Many of society’s environmental and health goals cannot be met without tackling chemical pollution and there are huge wins to be had right now. Let’s not miss this window of opportunity to create a healthier and more sustainable future.
It is widely documented that mental health is affected by a complex interplay of genetic, psychological, social / lifestyle factors, and environmental exposures. In recent years evidence of the environmental determinants of mental health has grown, yet these emerging concerns are often under the radar in the third sector.
Funding to save the natural world is dwarfed by spending on other sectors, and the dearth of funding on the environment could become even worse as a result of COVID-19. Yet the lockdown has demonstrated how vital nature is for our mental and physical wellbeing, and the critical need for long-term support to ensure the health and vitality of our precious green spaces - for the climate, for nature and for people. Beccy Speight from RSPB tells us about the challenges they are facing, the opportunities they are seizing and what funders can do to help.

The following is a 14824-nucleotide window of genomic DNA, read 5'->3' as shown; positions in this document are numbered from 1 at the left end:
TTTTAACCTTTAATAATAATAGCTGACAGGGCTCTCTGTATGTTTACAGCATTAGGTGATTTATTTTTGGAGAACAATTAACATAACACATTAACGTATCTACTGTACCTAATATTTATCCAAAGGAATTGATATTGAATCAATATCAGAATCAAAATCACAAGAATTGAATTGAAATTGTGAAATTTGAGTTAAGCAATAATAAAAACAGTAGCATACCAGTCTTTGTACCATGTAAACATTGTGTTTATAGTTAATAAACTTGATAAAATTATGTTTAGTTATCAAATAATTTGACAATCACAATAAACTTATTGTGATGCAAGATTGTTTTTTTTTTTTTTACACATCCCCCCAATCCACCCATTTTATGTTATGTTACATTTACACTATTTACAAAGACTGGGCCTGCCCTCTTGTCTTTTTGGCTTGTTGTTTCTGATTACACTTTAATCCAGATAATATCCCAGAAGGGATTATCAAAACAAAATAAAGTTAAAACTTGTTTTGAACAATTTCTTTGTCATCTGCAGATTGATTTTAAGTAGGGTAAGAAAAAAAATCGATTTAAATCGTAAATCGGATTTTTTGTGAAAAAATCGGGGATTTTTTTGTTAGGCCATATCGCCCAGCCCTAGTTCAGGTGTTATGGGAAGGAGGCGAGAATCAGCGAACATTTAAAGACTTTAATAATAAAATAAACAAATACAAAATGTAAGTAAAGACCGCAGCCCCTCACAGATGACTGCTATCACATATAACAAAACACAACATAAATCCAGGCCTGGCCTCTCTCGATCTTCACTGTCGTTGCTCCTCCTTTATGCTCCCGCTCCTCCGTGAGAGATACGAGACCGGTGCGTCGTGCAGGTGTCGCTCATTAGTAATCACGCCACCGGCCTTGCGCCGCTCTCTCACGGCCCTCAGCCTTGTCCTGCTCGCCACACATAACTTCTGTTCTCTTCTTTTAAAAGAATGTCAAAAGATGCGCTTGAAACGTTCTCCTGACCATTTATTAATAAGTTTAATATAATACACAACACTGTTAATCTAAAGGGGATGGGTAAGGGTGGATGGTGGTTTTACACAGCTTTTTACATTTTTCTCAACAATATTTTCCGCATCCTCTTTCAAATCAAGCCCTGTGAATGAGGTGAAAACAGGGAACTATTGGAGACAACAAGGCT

How connecting young people to their sense of rebellion, their values and their community can save the planet
By connecting young people to their sense of rebellion, their values and their communities, we can help turn on its head the increasingly pervasive norm that success is defined by what you earn and what you own. In so doing, we can improve young people's mental health and help protect the environment at the same time.
British millennials have the second worst mental wellbeing in the world, second only to Japan. One in four young women between the ages of 16 and 24 report having self-harmed and 93% of teachers report increased levels of mental illness in children and young people. What if the solution to the mental health crisis facing young people is the same as tackling environmental degradation?